EPILEPSY

What Experts Don’t Want You To Know

The root of the word “epilepsy” derives from the ancient Greek language (επιληψία), and means “grab, occupy, occupy.”

This disease is characterized by a constant predisposition to the occurrence of epileptic seizures with the consequences of disorders of neurobiological, cognitive, and psychosocial status. Epilepsy is the easiest to define neurophysiological terminology, as an occasional sudden, excessive, rapid, and localized outbreak of gray brain matter.

Epilepsy is the most common neurological disorder that can be treated pharmacologically in most patients.

It affects about 50 million people worldwide, six million people in Europe. The occurs in all age groups, most often in childhood, adolescence, and older age. It was recognized and described over 4000 years ago. The founder of today’s understanding was Hippocrates, who in the fifth century BC. Rejected epilepsy as a “divine disease” and said it was a hereditary brain disorder. His understanding was not accepted by the environment, and the following 20 centuries of epilepsy remained a great unknown. In some cultures (as in ancient Greece), epilepsy was interpreted as an expression of genius and supernatural abilities.

 

What characterizes epilepsy?

It is a condition that shows a tendency to repeat epileptic seizures. The sick can cope with the arrival of the attack, but cannot prevent it. Although it has nausea and a sense of weight in the head, the attack occurs suddenly. The classic attack is characterized by loss of consciousness, whole-body cramping, arm, and leg stiffening, spasms with spongy foam, and bite of the tongue. A person in this state does not respond to sounds or calls. It is very important not to touch until the attack lasts, or it is not necessary to refresh, calm or correct the hardened body. It is only necessary to turn to the side, to remove sharp objects from its immediate vicinity, and wait for it to be realized.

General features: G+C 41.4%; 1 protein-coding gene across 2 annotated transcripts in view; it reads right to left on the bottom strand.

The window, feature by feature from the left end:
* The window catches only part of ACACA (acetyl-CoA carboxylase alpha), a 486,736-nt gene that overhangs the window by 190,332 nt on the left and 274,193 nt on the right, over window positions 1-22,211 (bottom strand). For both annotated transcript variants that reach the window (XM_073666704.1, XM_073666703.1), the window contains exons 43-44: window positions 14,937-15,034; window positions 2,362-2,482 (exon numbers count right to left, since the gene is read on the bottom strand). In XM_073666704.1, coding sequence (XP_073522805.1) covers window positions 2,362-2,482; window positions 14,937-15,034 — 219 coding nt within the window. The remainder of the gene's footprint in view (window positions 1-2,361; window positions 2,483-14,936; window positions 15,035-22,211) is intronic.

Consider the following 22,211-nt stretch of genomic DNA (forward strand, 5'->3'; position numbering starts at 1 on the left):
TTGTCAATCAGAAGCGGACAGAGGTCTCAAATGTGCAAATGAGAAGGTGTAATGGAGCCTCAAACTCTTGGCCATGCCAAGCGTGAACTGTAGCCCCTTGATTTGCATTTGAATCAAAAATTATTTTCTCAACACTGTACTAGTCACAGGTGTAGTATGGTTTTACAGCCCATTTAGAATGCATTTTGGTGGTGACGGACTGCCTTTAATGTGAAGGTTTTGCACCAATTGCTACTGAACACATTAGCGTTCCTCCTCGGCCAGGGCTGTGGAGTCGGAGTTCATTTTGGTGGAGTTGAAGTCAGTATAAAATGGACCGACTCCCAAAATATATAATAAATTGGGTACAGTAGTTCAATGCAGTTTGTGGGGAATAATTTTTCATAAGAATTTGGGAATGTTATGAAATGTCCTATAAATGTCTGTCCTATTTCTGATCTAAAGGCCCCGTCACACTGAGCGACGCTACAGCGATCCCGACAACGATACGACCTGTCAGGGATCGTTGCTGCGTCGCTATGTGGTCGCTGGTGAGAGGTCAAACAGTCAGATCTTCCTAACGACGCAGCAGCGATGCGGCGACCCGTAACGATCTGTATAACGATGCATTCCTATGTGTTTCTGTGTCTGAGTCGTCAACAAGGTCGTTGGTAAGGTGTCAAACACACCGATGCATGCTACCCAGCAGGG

Epileptic attacks

Epileptic seizures are manifested by various disorders of the nervous system, often with associated quantitative and qualitative disorders of consciousness and cognitive functions. The most common clinical manifestations are sensory and sensory disorders, motor disorders with muscular tone disorders (atony, hypotonia, tonic, clonic and tonic-clonic cramps), and disorders of vegetative functions (cardio-respiratory and circulatory sensation with transient heart rhythm disturbances, respiratory rate, pallor, and skin redness, digestive disorders with a feeling of hunger or nausea, dry mouth or excessive sweating, urogenital sensation, etc.). Attacks can last from several milliseconds to several hours or days correlating with types of attacks. If the attack lasts for more than an hour, it is about the epileptic status that poses a vital threat to the patient, and urgent hospital care is needed.

 

Causes and Symptoms

In childhood, the most common cause is congenital trauma, then disorders of blood vessel development, congenital damage, head trauma, infection, and tumors. In adulthood, the most common causes are stroke, head trauma, intoxication, or overuse of alcohol or drugs, tumors, and infections. A large part of epilepsy is idiopathic (with a hereditary basis).

We have to mention that Inheritance plays an important role as a causal factor. It is important to note that inheritance is very complex and diverse a few people with epilepsy are inherited directly from parents to the child. If one of the parents has idiopathic epilepsy, the risk of having a child is 4%. But if both parents are suffering from this type of epilepsy, the risk increases to 20-30%.

Generally speaking, the symptoms are the attacks that occur in these diseases. But during the seizure, there may be muscle cramps, anxiety, the sensation of snuff, vision or hearing, as well as a certain degree of disturbance of consciousness. There are two basic groups of seizures: generalized (with complete disturbance of consciousness) and partial (without or with partial disturbance of consciousness). Partial seizures are divided into those with simple (elemental) and complex (complex) symptomatology.

Division of epilepsy

The classification of epilepsy and seizure epilepsy is very complex and about the development of epileptology, neurogenetics, and pharmacogenetics since 1960. To date, it has been revised more than once in the jurisdiction of ILAE.

Epileptic attacks are divided into: